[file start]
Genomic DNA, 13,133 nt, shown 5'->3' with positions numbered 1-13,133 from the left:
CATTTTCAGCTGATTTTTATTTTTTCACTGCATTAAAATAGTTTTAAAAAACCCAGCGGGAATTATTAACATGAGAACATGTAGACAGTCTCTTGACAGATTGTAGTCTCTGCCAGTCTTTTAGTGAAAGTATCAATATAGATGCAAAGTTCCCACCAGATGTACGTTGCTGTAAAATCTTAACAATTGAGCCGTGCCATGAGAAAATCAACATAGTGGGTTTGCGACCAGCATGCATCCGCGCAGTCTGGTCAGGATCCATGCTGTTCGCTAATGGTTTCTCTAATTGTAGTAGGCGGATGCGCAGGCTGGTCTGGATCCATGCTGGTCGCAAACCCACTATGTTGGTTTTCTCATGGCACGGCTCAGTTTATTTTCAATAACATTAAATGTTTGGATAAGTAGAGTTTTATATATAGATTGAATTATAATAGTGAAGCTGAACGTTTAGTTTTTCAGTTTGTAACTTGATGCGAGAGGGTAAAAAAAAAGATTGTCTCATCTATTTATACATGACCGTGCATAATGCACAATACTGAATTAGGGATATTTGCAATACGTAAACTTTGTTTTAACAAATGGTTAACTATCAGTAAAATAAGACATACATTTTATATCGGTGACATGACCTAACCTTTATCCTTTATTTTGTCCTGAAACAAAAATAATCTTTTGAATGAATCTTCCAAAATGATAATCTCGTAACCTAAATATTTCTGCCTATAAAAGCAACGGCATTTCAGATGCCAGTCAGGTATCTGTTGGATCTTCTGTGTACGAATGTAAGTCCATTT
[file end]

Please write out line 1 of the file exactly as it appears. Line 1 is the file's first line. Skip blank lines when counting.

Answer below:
Genomic DNA, 13,133 nt, shown 5'->3' with positions numbered 1-13,133 from the left: